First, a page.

GATWICK airport could get “the world’s first autonomous shuttle service” as part of efforts to cut costs, improve safety and make airside operations more efficient.
Britain’s second-biggest airport will begin a six-month trial of autonomous vehicles this summer, with the initial focus on moving workers between the north and south terminals.
However, it could be scaled up to cover about 300 vehicles currently in use at the airport, including passenger buses, baggage tugs and pushback tugs that steer planes away from terminals.
Heathrow already uses a fleet of electric driverless pods to ferry passengers between a premium car park and Terminal 5.
Cathal Corcoran, chief information officer at Gatwick, said: “If this trial proves successful, we could have an Uber-like service operating across the airfield which staff can hail when they need to travel.
“Much more research will be needed, but ultimately this could be the start of widespread use of autonomous vehicles on airfields across the world.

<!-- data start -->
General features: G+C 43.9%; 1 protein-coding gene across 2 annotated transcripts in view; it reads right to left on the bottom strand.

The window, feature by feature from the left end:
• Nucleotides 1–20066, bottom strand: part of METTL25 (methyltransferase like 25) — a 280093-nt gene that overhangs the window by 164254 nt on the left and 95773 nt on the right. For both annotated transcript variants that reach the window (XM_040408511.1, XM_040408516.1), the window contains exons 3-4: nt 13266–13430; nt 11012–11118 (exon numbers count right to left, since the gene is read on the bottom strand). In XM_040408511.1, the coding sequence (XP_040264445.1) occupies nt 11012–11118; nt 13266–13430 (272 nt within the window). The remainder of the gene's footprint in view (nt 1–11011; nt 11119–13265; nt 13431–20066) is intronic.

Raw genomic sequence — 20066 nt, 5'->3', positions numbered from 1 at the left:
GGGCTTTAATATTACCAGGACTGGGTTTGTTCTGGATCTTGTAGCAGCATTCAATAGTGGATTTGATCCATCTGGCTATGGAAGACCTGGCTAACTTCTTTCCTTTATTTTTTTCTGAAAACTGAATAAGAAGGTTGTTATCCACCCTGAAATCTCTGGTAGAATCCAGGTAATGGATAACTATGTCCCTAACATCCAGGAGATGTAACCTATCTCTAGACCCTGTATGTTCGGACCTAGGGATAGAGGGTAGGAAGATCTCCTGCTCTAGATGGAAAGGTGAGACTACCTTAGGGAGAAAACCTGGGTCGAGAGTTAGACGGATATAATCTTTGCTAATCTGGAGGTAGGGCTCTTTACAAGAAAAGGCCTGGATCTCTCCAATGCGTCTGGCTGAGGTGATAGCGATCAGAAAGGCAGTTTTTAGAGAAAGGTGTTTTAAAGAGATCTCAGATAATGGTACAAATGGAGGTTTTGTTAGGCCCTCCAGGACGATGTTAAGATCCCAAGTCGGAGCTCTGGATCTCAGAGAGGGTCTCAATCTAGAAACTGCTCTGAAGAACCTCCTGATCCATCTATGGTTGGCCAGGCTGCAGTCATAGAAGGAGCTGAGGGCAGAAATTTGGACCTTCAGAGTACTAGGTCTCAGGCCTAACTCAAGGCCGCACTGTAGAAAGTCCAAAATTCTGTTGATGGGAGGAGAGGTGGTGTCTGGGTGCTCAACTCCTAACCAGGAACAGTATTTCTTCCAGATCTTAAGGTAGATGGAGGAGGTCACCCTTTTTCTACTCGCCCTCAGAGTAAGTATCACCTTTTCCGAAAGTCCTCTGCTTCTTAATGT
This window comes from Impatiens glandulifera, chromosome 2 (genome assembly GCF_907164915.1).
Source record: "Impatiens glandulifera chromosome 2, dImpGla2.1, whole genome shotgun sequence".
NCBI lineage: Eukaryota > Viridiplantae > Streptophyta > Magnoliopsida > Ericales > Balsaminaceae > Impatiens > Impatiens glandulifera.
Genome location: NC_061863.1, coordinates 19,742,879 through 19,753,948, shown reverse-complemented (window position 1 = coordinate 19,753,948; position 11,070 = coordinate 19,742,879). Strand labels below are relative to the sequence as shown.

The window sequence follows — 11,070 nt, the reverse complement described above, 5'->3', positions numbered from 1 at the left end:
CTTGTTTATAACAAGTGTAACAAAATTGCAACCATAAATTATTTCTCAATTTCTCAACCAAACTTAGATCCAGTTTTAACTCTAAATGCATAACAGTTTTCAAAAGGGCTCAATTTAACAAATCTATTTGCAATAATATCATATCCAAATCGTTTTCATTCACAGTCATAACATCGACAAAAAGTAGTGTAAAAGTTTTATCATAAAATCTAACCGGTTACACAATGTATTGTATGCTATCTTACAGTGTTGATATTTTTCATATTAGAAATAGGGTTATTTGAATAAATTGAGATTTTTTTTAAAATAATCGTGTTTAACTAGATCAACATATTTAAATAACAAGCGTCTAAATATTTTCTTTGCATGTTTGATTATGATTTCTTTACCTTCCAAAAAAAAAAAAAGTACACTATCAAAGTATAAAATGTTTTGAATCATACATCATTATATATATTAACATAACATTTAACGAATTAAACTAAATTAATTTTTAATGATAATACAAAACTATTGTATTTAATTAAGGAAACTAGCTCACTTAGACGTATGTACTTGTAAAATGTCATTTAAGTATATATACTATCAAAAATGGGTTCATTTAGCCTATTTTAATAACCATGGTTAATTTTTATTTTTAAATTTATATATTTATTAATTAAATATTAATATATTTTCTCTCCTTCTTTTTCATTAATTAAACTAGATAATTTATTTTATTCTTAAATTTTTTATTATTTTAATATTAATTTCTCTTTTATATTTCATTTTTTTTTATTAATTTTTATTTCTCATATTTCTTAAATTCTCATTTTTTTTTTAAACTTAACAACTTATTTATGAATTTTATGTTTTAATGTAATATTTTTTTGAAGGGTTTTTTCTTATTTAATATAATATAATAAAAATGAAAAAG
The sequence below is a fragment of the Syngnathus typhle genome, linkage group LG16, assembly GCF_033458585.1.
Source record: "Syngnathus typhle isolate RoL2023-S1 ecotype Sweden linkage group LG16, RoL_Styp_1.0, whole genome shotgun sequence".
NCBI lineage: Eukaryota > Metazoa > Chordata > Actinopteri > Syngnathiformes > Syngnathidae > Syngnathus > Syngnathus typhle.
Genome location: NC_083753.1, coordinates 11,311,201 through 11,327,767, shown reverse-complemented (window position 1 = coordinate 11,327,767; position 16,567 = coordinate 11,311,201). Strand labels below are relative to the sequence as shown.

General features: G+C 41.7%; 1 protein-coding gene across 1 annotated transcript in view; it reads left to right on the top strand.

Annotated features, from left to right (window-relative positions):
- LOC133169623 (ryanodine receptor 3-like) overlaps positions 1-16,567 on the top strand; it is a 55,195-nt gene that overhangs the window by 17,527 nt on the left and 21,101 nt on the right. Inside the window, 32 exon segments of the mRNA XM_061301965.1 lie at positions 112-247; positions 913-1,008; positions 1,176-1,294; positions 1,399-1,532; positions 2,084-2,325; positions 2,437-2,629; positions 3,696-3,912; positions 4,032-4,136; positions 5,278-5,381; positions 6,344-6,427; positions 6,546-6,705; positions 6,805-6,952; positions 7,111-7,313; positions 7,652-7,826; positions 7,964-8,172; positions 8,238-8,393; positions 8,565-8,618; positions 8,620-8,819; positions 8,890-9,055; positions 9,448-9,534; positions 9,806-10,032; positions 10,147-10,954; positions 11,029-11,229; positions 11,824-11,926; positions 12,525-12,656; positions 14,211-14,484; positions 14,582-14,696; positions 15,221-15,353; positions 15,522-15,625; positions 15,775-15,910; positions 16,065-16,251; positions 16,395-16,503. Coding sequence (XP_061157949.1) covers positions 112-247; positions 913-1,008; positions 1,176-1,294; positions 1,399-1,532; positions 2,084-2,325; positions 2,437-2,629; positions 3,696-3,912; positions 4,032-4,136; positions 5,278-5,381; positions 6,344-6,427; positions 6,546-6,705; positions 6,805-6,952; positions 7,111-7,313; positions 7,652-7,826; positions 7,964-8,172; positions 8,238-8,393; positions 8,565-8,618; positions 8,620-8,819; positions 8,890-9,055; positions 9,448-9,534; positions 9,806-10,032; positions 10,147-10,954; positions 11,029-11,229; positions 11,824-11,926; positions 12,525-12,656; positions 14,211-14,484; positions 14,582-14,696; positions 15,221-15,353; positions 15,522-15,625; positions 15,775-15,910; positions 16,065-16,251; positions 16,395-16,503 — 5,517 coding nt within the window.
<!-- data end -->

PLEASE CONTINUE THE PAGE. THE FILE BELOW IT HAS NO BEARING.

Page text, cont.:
“The new technology is a more efficient way to manage vehicles and could lead to a reduction in the number of vehicles required, their associated costs and harmful emissions.”
The Gatwick trial follows the announcement that the government is to revise its guidance on autonomous vehicles so that they can be tested without a safety driver. Ministers have said that the vehicles could be in widespread commercial use by 2021.
The International Air Transport Association has listed more than 40 possible uses for autonomous vehicles to improve airport operations, including the introduction of large driverless buses to take passengers to and from aircraft at remote stands.
Graeme Smith, chief executive of Oxbotica, the technology company involved in the trial, said: “Airports offer an interesting domain for our autonomous driving software. There is a huge diversity of vehicles, each with a specific mission.
“The challenge of choreographing all of the activity around an individual plane or in support of airport operations is immense and we look forward to working with Gatwick on this initial pilot that will demonstrate our technology carrying staff around the airfield.”
Oxbotica is also working on a fleet of autonomous vehicles that could eventually run between Oxford and London, according to The Times.